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By Shirin Borthwick
November 27, 2013
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By Shirin Borthwick
November 27, 2013
  shares

At first glance you might have thought, "Oh, this is obviously some kind of computer-generated building blueprint thing," when you saw the picture of Korean artist Do Ho Suh's latest artwork.

These days we pretty much assume everything is Photoshopped. But in this case, the joke's totally on you. The walls are real, the windows are real. In fact, they're probably even more real than the people and cases on Judge Judy. So what is this ethereal blue structure? The whole thing's made of silk, and represents a 1:1-scale model of homes previously lived in by the artist, one nestled inside the other.

Known for his zany, skewed-perspective manipulations of full-scale houses, walls and other exterior structures brought inside (you can check some of them out here, here and here, including earlier works constructed from nylon), Suh's latest installation is titled Home Within Home Within Home Within Home Within Home.

Look closely and you'll see the distinction between the two homes: outside we have a modern Providence, Rhode Island apartment building — the artists' first US dwelling-place — and inside you'll glimpse, artfully suspended like a ghost, an exact copy of the traditional Korean house where Suh was raised. It's mind-blowing to conceive of the logistics of putting this project together, and the result is so big that visitors to the exhibition at Seoul's National Museum of Modern and Contemporary Art are able to stroll through and study the work from every angle.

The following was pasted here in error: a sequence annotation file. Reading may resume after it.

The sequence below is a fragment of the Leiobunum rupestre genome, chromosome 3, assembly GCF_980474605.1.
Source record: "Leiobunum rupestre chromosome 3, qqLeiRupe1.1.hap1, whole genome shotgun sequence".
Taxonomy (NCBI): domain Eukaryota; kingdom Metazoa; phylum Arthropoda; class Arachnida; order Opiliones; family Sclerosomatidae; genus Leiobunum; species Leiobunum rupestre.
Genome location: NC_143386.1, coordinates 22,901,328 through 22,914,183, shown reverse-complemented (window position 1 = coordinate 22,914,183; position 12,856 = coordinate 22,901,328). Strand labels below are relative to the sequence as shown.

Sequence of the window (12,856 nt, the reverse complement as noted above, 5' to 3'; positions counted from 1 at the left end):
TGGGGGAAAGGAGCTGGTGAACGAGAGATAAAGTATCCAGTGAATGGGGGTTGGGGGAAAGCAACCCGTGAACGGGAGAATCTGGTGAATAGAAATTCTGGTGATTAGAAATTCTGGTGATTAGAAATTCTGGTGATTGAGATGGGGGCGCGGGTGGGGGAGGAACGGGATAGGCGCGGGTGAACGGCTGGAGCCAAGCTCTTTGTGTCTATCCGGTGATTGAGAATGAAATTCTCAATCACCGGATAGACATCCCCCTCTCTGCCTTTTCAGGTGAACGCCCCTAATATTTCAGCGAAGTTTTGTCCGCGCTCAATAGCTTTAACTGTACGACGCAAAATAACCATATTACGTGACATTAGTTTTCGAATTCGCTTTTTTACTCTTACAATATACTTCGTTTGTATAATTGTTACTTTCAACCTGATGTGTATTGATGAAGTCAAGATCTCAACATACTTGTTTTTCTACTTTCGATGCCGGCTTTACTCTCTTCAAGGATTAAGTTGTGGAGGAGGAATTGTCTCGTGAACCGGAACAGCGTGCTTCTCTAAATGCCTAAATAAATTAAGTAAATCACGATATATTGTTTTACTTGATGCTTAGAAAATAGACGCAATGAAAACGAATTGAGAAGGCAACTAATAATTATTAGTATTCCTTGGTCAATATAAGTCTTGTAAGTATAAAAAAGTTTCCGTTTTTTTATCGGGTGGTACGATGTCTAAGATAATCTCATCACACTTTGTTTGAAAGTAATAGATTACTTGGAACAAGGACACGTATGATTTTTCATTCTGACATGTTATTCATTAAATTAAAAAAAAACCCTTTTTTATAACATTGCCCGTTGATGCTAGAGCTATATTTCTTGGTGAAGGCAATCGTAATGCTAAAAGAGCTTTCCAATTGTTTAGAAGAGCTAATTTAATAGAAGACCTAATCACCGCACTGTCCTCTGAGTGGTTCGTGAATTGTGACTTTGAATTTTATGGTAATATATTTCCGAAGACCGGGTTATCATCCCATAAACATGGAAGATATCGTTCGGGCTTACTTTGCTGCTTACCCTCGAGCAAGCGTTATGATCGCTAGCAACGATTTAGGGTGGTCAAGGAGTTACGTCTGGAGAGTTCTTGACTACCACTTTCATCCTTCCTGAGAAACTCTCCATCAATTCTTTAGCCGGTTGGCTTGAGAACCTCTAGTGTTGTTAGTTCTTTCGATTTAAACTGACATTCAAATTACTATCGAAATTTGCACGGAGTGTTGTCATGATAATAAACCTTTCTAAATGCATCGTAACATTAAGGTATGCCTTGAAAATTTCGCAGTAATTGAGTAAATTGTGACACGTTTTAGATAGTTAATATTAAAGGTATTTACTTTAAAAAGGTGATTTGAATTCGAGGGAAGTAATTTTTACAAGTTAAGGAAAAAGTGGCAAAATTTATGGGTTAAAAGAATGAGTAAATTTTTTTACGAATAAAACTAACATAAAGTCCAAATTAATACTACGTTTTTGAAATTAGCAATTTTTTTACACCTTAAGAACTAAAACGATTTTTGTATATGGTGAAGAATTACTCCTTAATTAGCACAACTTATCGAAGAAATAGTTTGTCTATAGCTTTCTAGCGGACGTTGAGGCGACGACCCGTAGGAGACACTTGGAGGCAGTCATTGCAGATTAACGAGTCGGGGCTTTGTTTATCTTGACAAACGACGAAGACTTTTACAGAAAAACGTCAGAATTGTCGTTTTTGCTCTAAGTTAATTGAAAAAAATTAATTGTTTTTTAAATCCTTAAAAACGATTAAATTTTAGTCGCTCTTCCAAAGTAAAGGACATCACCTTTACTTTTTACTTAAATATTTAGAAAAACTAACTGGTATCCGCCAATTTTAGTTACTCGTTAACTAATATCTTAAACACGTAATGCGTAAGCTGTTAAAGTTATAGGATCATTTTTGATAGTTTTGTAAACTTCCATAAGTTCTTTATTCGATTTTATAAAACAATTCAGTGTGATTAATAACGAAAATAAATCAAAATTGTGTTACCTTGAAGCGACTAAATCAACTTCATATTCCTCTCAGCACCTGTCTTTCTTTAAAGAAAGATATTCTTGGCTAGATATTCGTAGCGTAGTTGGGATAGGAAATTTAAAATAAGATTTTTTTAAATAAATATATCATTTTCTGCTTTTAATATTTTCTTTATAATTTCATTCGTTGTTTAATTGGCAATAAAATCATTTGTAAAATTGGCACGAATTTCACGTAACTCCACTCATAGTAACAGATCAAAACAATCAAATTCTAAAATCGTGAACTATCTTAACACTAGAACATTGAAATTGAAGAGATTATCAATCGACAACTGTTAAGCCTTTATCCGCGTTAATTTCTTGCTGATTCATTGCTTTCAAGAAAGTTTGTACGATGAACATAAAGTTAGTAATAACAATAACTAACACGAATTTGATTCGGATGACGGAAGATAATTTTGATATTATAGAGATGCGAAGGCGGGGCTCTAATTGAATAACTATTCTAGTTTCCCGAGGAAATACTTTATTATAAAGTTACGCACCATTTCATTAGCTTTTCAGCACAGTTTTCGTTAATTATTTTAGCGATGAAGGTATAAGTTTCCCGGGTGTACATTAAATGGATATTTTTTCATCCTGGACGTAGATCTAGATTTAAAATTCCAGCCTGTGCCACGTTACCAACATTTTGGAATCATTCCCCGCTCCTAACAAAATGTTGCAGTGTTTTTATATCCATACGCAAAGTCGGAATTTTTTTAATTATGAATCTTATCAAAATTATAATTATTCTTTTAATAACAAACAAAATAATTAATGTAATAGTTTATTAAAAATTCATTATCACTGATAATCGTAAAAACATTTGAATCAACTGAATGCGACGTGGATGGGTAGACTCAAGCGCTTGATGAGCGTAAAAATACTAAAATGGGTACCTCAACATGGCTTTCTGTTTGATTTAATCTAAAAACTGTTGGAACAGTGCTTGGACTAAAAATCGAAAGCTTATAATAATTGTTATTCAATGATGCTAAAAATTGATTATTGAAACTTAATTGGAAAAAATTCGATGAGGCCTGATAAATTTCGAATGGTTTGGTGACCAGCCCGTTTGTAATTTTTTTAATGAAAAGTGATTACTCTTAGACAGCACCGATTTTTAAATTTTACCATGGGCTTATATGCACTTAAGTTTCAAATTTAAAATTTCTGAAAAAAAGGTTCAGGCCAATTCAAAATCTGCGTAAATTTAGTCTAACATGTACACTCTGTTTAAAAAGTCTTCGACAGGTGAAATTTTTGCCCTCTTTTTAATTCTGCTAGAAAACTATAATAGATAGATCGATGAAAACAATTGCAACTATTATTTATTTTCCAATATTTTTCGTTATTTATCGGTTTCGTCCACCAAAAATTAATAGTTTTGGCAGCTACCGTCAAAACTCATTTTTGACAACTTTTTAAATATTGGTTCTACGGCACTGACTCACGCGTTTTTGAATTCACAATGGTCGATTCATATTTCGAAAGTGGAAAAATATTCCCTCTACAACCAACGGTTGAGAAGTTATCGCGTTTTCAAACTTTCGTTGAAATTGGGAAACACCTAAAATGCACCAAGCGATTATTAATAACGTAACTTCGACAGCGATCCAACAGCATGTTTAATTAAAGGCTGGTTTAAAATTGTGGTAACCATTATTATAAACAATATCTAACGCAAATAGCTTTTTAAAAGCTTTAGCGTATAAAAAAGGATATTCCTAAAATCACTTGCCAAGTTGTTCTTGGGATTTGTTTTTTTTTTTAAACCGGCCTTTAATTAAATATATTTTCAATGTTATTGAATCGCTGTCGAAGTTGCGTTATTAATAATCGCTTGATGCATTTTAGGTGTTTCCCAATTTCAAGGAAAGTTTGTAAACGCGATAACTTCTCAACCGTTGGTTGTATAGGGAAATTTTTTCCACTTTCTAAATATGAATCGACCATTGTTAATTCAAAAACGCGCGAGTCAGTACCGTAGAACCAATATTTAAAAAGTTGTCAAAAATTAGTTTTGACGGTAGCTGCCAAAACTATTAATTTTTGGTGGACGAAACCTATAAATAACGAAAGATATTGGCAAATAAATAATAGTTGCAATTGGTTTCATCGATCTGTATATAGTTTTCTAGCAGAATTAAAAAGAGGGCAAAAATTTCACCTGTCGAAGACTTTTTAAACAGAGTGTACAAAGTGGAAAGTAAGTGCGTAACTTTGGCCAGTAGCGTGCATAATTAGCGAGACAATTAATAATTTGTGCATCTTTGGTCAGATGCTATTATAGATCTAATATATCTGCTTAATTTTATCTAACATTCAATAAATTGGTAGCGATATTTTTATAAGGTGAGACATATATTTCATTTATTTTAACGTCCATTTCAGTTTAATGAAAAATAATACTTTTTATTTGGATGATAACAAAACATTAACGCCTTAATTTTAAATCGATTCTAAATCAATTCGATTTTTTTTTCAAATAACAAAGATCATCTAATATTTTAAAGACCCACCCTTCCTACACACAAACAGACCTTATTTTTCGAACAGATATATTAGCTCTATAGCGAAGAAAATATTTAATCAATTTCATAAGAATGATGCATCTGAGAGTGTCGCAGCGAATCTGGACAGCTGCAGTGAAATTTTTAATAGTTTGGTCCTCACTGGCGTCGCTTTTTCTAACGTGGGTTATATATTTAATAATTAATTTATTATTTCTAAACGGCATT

Combining the intimately personal with replicated architecture carries a message about identity: according to the artists' bio, his installations explore "the relation between individuality, collectivity, and anonymity". Obviously the nesting of one cultural identity, represented by the physical house, within another — while both remain transparent — is a neat and direct metaphor for the artist's self. Memorialising familiar places through different media is a long-running theme for Suh — read his ideas about the sensuality of pencil-rubbings here.

Via Colossal.

Published on November 27, 2013 by Shirin Borthwick

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